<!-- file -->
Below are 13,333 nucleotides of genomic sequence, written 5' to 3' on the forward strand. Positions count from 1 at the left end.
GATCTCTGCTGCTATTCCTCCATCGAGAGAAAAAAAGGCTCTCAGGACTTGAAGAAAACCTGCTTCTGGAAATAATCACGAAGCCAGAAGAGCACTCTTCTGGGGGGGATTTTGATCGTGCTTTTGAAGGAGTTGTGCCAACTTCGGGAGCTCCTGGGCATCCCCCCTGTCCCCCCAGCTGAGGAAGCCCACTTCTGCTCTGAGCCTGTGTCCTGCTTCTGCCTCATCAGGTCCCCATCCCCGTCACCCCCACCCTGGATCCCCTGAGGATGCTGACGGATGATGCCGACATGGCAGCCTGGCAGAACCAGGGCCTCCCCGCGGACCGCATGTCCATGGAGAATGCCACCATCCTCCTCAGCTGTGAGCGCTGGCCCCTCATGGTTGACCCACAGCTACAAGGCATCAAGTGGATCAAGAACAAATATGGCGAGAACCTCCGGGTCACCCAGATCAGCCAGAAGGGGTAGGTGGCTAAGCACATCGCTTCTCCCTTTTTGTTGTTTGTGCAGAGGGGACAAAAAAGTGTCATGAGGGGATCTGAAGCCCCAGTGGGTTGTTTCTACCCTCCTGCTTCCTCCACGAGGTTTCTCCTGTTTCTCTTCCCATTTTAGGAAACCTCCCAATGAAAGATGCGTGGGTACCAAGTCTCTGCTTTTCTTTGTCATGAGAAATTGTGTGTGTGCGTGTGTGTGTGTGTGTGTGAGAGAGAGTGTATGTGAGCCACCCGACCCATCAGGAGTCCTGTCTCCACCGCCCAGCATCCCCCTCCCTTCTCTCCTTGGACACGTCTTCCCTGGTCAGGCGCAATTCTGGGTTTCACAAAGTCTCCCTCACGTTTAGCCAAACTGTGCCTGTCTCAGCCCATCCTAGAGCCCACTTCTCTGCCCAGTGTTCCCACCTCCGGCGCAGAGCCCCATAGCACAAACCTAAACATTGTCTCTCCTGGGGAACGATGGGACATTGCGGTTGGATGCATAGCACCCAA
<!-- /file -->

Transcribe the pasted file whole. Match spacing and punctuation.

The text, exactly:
Below are 13,333 nucleotides of genomic sequence, written 5' to 3' on the forward strand. Positions count from 1 at the left end.
GATCTCTGCTGCTATTCCTCCATCGAGAGAAAAAAAGGCTCTCAGGACTTGAAGAAAACCTGCTTCTGGAAATAATCACGAAGCCAGAAGAGCACTCTTCTGGGGGGGATTTTGATCGTGCTTTTGAAGGAGTTGTGCCAACTTCGGGAGCTCCTGGGCATCCCCCCTGTCCCCCCAGCTGAGGAAGCCCACTTCTGCTCTGAGCCTGTGTCCTGCTTCTGCCTCATCAGGTCCCCATCCCCGTCACCCCCACCCTGGATCCCCTGAGGATGCTGACGGATGATGCCGACATGGCAGCCTGGCAGAACCAGGGCCTCCCCGCGGACCGCATGTCCATGGAGAATGCCACCATCCTCCTCAGCTGTGAGCGCTGGCCCCTCATGGTTGACCCACAGCTACAAGGCATCAAGTGGATCAAGAACAAATATGGCGAGAACCTCCGGGTCACCCAGATCAGCCAGAAGGGGTAGGTGGCTAAGCACATCGCTTCTCCCTTTTTGTTGTTTGTGCAGAGGGGACAAAAAAGTGTCATGAGGGGATCTGAAGCCCCAGTGGGTTGTTTCTACCCTCCTGCTTCCTCCACGAGGTTTCTCCTGTTTCTCTTCCCATTTTAGGAAACCTCCCAATGAAAGATGCGTGGGTACCAAGTCTCTGCTTTTCTTTGTCATGAGAAATTGTGTGTGTGCGTGTGTGTGTGTGTGTGTGAGAGAGAGTGTATGTGAGCCACCCGACCCATCAGGAGTCCTGTCTCCACCGCCCAGCATCCCCCTCCCTTCTCTCCTTGGACACGTCTTCCCTGGTCAGGCGCAATTCTGGGTTTCACAAAGTCTCCCTCACGTTTAGCCAAACTGTGCCTGTCTCAGCCCATCCTAGAGCCCACTTCTCTGCCCAGTGTTCCCACCTCCGGCGCAGAGCCCCATAGCACAAACCTAAACATTGTCTCTCCTGGGGAACGATGGGACATTGCGGTTGGATGCATAGCACCCAA